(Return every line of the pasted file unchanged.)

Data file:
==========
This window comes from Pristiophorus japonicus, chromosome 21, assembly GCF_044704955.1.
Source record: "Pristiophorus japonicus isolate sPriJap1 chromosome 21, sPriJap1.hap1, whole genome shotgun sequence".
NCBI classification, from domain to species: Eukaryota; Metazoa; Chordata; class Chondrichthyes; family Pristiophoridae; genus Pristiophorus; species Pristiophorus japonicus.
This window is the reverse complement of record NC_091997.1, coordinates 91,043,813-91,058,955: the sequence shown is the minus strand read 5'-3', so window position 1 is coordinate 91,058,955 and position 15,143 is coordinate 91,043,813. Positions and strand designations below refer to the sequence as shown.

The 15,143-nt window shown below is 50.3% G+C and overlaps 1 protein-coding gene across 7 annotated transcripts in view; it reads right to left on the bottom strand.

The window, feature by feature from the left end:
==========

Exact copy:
This window comes from Pristiophorus japonicus, chromosome 21, assembly GCF_044704955.1.
Source record: "Pristiophorus japonicus isolate sPriJap1 chromosome 21, sPriJap1.hap1, whole genome shotgun sequence".
NCBI classification, from domain to species: Eukaryota; Metazoa; Chordata; class Chondrichthyes; family Pristiophoridae; genus Pristiophorus; species Pristiophorus japonicus.
This window is the reverse complement of record NC_091997.1, coordinates 91,043,813-91,058,955: the sequence shown is the minus strand read 5'-3', so window position 1 is coordinate 91,058,955 and position 15,143 is coordinate 91,043,813. Positions and strand designations below refer to the sequence as shown.

The 15,143-nt window shown below is 50.3% G+C and overlaps 1 protein-coding gene across 7 annotated transcripts in view; it reads right to left on the bottom strand.

The window, feature by feature from the left end: